I loved reading this beautiful, gritty account of the remote Arizona cattle ranch where O'Connor and her brother grew up. The book is a portrait of the Lazy B ranch and the family and cowboys who created and sustained it for over a century. O'Connor's account is unromantized and yet touching, and it succeeds in vividly revealing a bygone way of life from the old West.

We see the the daily rhythms and activities of ranch life, the ongoing struggles of the Day family to keep the ranch afloat, and portraits of the colorful, rugged cowboys who worked at the Lazy B for most of their lives. And we hear the perspectives and fond recollections of the young girl (O'Connor) and her brother who grew up there.

If you are drawn to the West, you'll enjoy this book as much as I did.

4-0 out of 5 stars A Fascinating Memoir
Supreme Court justice Sandra Day O'Connor and her brother, H. Alan Day, tell the story of growing up in the harsh yet beautiful land of the Lazy B Ranch in Arizona. The book is organized as a series of vignettes ranging from character sketches of the cowboys who spent their lives on the ranch to rain to the BLM.

I loved this book. I first became aware of it during a trip to southern Arizona. The authors describe a way of life -- on an isolated cattle ranch -- that is almost extinct. I knew that water was important in such a land, but I didn't know that the majority of the time of the owners and employees of the ranch was spent in maintaining the wells, windmills and pumps that provided that water.

I also enjoyed comparing the book to Jimmy Carter's An Hour Before Daybreak, his memoir of his childhood in rural south Georgia during a similar time period.

2-0 out of 5 stars Semi-BORING
This book seemed politically written. The "right" word took center-stage over the substance.

5-0 out of 5 stars Only the B was Lazy
Growing up in a city, I always wondered during car trips through ranchland how the people there lived. Was it a hard life? Lonely? Were they like us in the city?

I knew from movies and TV that calves in pastures were grown into large steers through a gradual process of fistfighting and gunslinging, with the cowboys taking frequent breaks to drink whiskey and play poker. But that was only part of the story. What role did the women and children play? Why the windmills? Who provided basic services?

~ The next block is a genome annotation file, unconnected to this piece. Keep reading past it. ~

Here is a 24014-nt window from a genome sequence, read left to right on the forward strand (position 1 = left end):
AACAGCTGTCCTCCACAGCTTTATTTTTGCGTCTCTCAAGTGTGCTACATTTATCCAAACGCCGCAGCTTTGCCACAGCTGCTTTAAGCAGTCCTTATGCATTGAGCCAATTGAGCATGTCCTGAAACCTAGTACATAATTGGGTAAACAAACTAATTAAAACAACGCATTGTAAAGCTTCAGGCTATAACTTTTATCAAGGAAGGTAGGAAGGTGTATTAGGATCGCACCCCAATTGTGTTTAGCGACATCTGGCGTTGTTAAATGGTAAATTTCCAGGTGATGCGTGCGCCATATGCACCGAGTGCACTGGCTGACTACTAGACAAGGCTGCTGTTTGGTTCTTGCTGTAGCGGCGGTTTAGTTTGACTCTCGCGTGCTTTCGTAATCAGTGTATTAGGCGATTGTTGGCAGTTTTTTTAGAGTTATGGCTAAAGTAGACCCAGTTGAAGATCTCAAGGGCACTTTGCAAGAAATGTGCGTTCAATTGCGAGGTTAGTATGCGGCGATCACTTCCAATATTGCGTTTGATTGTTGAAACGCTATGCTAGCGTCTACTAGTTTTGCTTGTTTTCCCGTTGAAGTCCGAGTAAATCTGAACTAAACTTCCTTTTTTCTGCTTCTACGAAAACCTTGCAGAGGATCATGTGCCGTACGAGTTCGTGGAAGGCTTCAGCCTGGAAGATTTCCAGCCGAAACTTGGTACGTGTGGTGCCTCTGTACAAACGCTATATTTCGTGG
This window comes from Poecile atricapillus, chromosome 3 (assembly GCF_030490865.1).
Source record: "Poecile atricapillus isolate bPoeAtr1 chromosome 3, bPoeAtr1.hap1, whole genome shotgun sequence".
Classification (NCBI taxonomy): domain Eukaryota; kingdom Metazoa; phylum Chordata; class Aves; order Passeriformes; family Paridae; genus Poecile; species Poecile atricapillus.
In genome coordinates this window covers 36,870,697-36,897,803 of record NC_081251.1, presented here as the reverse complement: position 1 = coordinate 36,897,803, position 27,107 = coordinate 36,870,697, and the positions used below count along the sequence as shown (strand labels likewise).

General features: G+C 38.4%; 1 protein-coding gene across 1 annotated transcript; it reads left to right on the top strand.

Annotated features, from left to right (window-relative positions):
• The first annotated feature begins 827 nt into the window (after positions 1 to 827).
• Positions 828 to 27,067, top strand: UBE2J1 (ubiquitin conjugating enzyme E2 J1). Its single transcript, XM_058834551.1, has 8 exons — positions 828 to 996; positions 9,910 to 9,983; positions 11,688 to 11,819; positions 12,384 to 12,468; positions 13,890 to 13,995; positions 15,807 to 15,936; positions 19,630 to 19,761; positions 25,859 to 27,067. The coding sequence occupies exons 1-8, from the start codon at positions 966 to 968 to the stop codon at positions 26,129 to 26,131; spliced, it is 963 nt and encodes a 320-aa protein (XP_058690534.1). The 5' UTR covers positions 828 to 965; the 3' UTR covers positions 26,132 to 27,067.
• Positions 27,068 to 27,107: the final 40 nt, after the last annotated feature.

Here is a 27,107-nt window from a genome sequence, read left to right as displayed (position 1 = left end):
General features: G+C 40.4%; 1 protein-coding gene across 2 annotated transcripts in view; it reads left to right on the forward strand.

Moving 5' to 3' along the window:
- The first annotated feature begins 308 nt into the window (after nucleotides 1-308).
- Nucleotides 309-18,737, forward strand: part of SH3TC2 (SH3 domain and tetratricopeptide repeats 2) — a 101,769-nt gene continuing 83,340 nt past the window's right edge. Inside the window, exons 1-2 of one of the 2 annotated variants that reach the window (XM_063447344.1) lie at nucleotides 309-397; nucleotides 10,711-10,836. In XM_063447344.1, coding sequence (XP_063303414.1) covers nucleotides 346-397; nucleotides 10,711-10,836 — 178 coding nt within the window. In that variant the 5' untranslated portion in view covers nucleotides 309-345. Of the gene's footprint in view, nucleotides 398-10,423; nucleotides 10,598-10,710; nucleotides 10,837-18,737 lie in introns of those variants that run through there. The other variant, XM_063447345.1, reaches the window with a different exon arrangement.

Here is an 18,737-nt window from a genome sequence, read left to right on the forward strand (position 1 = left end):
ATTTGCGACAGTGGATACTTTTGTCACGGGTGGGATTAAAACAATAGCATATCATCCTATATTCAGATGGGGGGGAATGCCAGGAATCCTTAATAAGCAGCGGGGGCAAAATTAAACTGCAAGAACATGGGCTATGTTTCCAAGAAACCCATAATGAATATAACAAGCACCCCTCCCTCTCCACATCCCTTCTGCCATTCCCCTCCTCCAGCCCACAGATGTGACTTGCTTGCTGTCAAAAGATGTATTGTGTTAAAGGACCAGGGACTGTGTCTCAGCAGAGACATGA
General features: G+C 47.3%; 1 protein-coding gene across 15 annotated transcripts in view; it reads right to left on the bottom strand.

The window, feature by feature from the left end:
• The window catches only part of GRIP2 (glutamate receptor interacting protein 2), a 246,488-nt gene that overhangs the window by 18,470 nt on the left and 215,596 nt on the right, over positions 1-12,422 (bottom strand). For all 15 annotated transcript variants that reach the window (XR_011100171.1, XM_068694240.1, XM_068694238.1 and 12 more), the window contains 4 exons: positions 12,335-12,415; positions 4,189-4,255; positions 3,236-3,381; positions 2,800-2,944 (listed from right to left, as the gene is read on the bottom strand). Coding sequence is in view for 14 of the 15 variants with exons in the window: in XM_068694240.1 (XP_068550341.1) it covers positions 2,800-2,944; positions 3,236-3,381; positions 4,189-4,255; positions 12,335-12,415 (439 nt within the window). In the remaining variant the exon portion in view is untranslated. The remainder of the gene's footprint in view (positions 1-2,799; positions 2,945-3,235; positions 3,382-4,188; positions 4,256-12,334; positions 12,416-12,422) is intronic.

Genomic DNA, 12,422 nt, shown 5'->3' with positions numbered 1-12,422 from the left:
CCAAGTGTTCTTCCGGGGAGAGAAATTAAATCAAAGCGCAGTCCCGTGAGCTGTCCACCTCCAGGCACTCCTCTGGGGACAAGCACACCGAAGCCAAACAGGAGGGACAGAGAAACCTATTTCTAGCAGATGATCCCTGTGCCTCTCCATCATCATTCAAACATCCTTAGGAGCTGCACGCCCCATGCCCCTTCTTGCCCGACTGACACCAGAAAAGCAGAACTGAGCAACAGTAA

All these questions and more have now been answered by a Supreme Court Justice, of all things. Lazy B is Sandra Day O'Connor's memoir of her girlhood on a ranch in the desert Southwest. The simple unaffected style of her writing is just right to convey the power of the story: a family living on a desolate ranch for 113 years--a happy family, a resourceful and persistent family.

The Day ranch had already been operating for 50 years when Sandra was born in 1930, and was still going strong when she was appointed to the high court 51 years later. The Days didn't have hot running water until 1937, but when they did it was from a solar heater designed by Sandra's father--40 years ahead of the solar energy craze of the 1970s.

That sort of self reliance and innovation is one of the main themes of the book: when they needed more water they built windmills to bring it up out of the ground. When the windmills broke, they fixed them. Before the windmills and solar heater, the limited hot water for bathing was used in sequence: first Sandra's mother, then her father, then the children, then the ranch hands, if they had any interest in the water that remained. Not a cushy life, but several of the cowboys liked it enough to stay at Lazy B for over 50 years.

The self-reliance in the area of first aid is even more striking: Sandra's father successfully mending the uterus of a cow with a wine bottle and some stitches; one of the cowhands giving himself a root canal with red hot baling wire, or taping his broken finger to a nail so he could keep working.

And while all of them--Mom,Dad,kids,cowhands--did whatever they had to do to keep working, O'Connor's memories are overwhelmingly happy ones of card games and wild animal pets and riding through the desert and, more than anything else, conversations. One gets the impression that no one ever had a better childhood.

O'Connor may or may not be a great justice--I don't know much about the law--but it seems to me that she was a part of something great long before she ever got a law degree. A happy family and a solvent ranch are two things which are hard to maintain for more than a dozen years. The Days did it for a dozen plus a year and a century. Looking at the picture on page 257, I see the very bedrock of the country.

5-0 out of 5 stars A Facinating Portrail of a Time Gone...By a Facinating Woman
Sandra Day O'Connor is simply one of the most impressive women to have lived in the 20th Century. I've only very recently reached this opinion, primarily based on listening to her read 'Lazy B'. Her childhood was remarkable, and it is indeed a testament to her character. Her voice is distinct and understated. Yet, one can tell that she is at once humble and proud. I highly recommend listening to her reading of the book, and I believe that you will come away with a strong impression of this distinguished lady. ... Read more